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Morning Market Review for March 30, 2020

Wheat rises on looming Russian export quota. (Comments are updated by 7:30 a.m. Central Time.)

Soybeans strengthen amid logistic concerns in South America, corn falls with energy prices

  • Corn down 1 cent
  • Soybeans up 6-8 cents, soyoil up $0.32, soybean meal up $2.2
  • Wheat up 4-6 cents
  • *Prices as of 6:50 am CDT.

Corn: Corn futures were slightly lower this morning, following energy prices lower. May and July futures both lost $0.005 overnight to start the day at $3.455 and $3.5125, respectively.

Corn basis ended last week lower across the Midwest. Facilities monitored by Farm Futures lost an average of $0.07 in basis last week. Despite strong export sales in last Thursday’s weekly export report, river terminals softened basis as demand for corn continues to dry up. Below is a list of week ending price movements from across the Corn Belt.

Corn basis and change

CFTC issued their weekly Commitment of Traders report on Friday. Over the week ending March 24, speculators trimmed 19,263 long positions to grow their net short position to 108,549 contracts, taking a somewhat bearish stance as May futures began to bounce back from March 18 lows.

Soybeans: The soy complex was buoyed by strength in demand for soyoil and soymeal this morning. May futures rose $0.065 to $8.9175 on the sentiment. Soyoil prices followed a rally Malaysian palm oil prices this morning, gaining $0.32 to $27.67/lb. May soymeal futures were up $2.2 to $321.8/ton in the pre-trading session as Chinese and feed demand continued to underpin strength to the feedstuff.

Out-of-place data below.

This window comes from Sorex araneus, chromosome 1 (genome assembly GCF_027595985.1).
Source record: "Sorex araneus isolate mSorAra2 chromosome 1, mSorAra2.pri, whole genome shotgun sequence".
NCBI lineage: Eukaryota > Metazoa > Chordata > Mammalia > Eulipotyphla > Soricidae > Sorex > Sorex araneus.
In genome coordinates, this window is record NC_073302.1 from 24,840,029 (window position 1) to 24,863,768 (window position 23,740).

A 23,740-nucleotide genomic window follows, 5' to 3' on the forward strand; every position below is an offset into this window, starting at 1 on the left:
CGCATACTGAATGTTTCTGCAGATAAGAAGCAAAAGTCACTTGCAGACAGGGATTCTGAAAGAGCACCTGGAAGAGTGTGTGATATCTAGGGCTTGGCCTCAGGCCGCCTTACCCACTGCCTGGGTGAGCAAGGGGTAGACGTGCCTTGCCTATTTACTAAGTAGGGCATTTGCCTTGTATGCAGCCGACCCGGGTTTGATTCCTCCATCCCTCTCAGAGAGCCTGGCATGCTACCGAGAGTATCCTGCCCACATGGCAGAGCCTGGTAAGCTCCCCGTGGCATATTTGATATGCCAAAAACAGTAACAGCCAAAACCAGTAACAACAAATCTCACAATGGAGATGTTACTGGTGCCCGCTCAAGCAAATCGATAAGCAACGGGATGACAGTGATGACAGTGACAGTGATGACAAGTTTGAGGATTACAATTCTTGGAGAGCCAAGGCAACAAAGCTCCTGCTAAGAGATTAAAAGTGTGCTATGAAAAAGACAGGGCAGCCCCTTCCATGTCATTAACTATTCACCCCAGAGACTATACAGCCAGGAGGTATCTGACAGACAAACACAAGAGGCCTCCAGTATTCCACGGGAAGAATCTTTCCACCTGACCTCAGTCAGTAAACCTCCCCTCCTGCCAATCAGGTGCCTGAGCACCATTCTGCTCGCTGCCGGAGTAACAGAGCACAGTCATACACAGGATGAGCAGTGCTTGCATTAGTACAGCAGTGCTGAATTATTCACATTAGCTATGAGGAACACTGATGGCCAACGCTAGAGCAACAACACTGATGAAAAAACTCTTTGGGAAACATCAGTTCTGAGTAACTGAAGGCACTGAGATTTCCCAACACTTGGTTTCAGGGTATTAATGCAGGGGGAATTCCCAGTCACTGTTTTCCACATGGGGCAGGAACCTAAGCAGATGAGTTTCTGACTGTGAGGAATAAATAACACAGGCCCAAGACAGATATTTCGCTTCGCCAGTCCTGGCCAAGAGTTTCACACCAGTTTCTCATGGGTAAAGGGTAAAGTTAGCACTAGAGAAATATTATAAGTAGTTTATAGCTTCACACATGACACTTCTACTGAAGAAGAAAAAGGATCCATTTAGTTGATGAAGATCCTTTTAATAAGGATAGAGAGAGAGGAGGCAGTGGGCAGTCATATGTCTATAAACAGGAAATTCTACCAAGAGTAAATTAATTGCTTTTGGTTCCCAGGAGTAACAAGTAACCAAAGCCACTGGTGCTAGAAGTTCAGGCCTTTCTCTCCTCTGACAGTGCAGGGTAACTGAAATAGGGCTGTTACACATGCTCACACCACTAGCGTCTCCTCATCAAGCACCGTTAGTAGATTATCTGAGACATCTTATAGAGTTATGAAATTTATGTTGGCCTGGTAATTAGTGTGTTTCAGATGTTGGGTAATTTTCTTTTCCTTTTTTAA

Cash soybean offerings also ended the week lower. An uptick in farmer sales early in the week on higher futures prices and increased processing demand leveled off by Friday as farmer sales slowed. Late week price changes are listed below.

Soybean Basis Change

Brazilian truck stops will remain open after the Brazilian Agriculture Ministry also declared gas stations and highway diners essential for the flow of grain amid COVID-19 pandemic shutdowns. The amended restrictions will allow grain to continue moving to export markets as on-farm storage is at capacity and Chinese demand is strong.

Argentine soy crushing plants are operating on soybean inventories slashed by over a half as local restrictions on movement due to the COVID-19 pandemic prevent trucks from replenishing factories’ stocks. The Argentine government allowed grain flow to continue but locally enforced rules to contain the virus have led to tighter restrictions on grain trucks, causing bottlenecks in the soybean supply chain during soybean and corn harvest season.